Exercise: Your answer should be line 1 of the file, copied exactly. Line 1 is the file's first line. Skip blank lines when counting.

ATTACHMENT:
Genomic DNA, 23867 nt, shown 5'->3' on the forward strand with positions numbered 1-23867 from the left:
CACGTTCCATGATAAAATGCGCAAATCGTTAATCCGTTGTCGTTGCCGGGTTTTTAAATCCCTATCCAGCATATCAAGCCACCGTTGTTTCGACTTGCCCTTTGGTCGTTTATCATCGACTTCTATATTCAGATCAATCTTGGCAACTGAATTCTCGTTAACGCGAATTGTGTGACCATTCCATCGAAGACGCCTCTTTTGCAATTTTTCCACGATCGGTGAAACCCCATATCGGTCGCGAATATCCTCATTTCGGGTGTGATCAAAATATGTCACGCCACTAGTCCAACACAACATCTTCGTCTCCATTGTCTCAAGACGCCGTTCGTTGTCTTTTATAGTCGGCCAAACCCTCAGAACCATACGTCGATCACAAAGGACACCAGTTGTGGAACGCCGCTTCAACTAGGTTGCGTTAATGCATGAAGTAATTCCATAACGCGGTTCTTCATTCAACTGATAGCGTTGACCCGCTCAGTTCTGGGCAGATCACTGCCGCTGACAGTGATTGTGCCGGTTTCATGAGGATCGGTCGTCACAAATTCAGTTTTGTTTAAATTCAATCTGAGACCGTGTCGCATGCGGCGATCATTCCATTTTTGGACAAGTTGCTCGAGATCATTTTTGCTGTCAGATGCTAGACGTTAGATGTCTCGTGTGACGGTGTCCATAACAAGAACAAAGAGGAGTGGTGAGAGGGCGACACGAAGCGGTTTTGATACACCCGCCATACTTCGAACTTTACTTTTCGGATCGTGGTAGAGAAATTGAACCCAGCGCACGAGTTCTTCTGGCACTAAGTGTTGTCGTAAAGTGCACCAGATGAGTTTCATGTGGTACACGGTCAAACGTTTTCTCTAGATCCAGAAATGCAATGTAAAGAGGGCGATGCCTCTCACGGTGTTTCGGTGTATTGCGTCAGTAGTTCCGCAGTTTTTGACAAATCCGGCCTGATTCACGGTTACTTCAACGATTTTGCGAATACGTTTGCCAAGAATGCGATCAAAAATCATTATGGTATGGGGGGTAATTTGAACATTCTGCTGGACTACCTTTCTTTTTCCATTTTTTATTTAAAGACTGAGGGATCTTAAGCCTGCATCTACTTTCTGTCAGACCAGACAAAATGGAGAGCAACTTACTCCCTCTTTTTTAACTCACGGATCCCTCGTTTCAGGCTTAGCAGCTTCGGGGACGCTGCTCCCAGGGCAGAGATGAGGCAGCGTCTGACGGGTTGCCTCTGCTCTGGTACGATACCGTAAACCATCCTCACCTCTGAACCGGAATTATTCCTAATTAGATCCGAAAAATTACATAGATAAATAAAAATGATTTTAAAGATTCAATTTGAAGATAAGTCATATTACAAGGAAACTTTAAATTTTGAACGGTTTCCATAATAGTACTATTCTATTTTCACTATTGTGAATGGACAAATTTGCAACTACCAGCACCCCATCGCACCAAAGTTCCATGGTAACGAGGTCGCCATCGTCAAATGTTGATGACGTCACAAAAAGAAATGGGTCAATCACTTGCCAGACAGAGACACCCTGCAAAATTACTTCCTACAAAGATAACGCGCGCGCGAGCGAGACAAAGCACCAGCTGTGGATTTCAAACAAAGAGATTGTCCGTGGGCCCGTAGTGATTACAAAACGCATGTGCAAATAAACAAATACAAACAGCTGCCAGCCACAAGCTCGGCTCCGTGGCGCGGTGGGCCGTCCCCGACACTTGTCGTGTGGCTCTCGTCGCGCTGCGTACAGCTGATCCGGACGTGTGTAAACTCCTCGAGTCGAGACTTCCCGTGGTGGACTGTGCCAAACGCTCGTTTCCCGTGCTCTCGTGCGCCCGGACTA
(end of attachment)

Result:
Genomic DNA, 23867 nt, shown 5'->3' on the forward strand with positions numbered 1-23867 from the left: